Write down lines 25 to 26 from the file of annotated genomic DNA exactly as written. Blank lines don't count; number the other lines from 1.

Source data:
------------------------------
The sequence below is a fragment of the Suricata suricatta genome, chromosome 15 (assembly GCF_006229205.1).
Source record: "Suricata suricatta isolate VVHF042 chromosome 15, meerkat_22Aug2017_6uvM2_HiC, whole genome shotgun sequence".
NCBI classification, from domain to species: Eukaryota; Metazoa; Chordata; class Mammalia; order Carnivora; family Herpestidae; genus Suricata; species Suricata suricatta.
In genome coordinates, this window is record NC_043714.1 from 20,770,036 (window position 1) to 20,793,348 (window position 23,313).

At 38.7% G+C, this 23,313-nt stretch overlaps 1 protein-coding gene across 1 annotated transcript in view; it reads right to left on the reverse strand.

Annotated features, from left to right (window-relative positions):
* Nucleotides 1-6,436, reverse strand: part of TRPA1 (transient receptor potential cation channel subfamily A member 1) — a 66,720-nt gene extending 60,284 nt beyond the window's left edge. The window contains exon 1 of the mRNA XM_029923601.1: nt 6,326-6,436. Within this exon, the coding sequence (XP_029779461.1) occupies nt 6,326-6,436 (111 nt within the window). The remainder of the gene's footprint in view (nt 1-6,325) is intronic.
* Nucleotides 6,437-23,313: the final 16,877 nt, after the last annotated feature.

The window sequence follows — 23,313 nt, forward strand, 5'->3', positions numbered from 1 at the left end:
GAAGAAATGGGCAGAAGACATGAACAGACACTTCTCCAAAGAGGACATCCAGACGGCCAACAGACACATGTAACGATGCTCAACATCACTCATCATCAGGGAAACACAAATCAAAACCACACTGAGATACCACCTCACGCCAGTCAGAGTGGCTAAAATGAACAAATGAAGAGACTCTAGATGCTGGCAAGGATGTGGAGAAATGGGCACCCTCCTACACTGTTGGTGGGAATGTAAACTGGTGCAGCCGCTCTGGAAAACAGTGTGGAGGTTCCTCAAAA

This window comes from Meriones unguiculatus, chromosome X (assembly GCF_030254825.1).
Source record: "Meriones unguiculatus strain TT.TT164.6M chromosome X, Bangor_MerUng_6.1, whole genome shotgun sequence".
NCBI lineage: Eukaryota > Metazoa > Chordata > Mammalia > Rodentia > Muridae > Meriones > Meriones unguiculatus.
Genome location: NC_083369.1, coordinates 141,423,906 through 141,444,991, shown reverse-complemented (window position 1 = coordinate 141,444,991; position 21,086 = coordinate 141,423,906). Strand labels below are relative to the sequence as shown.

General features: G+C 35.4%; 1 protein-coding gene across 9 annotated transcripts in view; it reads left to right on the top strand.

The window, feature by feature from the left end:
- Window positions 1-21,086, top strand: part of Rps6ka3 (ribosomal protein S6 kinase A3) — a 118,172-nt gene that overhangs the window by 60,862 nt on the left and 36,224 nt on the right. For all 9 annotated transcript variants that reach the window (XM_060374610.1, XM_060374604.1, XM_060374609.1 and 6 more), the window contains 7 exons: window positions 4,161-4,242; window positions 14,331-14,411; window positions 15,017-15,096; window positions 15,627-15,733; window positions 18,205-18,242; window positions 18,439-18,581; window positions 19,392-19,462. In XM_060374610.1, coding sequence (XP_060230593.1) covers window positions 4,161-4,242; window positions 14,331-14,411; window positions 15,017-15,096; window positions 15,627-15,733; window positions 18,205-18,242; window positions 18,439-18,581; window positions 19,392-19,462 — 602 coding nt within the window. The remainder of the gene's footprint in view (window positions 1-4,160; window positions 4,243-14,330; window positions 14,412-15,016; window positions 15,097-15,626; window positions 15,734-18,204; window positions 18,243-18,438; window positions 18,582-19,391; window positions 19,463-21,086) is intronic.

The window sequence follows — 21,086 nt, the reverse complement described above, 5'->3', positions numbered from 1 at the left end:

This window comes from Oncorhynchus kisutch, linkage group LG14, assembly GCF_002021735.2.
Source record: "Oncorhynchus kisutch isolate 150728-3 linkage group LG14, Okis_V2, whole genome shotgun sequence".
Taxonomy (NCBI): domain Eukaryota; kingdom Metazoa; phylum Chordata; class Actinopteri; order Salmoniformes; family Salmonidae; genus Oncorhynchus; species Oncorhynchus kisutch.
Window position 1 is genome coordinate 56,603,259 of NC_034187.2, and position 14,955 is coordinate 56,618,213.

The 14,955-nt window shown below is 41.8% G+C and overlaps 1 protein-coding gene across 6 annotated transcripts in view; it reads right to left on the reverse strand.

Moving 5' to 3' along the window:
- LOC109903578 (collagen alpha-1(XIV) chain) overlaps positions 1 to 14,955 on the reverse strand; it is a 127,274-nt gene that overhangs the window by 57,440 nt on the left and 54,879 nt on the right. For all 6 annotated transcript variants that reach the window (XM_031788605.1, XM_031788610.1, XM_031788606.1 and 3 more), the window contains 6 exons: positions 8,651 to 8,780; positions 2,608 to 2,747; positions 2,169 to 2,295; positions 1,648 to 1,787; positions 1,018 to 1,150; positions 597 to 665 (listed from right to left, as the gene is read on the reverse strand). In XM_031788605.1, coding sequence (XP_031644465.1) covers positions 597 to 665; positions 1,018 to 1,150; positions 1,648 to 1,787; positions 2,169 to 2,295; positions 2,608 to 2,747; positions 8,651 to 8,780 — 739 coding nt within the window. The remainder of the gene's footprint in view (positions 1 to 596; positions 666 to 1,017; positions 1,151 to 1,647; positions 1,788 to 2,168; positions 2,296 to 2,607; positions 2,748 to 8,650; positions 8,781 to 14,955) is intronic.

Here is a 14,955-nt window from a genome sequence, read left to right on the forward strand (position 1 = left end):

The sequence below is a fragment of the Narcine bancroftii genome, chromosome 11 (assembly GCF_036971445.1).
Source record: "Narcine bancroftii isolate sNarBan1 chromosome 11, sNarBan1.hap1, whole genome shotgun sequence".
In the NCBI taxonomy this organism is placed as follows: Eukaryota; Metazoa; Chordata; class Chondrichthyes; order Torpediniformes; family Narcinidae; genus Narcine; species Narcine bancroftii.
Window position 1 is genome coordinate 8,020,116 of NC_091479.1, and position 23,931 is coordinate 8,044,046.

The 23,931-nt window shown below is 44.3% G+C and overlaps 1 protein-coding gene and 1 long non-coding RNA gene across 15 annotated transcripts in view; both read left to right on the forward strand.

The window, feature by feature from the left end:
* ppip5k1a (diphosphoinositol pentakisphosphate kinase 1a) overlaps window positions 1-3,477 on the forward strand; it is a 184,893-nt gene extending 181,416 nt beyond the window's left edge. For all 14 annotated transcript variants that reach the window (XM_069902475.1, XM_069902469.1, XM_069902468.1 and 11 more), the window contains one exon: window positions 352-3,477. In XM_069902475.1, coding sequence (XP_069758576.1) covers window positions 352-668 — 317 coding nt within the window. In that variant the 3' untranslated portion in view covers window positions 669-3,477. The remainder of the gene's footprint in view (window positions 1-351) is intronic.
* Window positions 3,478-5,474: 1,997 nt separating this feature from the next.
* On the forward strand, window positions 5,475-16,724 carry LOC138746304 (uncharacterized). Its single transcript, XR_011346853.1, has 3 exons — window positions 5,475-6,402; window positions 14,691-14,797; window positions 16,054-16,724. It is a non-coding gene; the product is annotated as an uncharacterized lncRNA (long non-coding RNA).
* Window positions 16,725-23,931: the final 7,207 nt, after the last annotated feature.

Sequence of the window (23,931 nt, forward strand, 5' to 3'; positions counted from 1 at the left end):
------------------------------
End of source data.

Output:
- LOC109903578 (collagen alpha-1(XIV) chain) overlaps positions 1 to 14,955 on the reverse strand; it is a 127,274-nt gene that overhangs the window by 57,440 nt on the left and 54,879 nt on the right. For all 6 annotated transcript variants that reach the window (XM_031788605.1, XM_031788610.1, XM_031788606.1 and 3 more), the window contains 6 exons: positions 8,651 to 8,780; positions 2,608 to 2,747; positions 2,169 to 2,295; positions 1,648 to 1,787; positions 1,018 to 1,150; positions 597 to 665 (listed from right to left, as the gene is read on the reverse strand). In XM_031788605.1, coding sequence (XP_031644465.1) covers positions 597 to 665; positions 1,018 to 1,150; positions 1,648 to 1,787; positions 2,169 to 2,295; positions 2,608 to 2,747; positions 8,651 to 8,780 — 739 coding nt within the window. The remainder of the gene's footprint in view (positions 1 to 596; positions 666 to 1,017; positions 1,151 to 1,647; positions 1,788 to 2,168; positions 2,296 to 2,607; positions 2,748 to 8,650; positions 8,781 to 14,955) is intronic.

Here is a 14,955-nt window from a genome sequence, read left to right on the forward strand (position 1 = left end):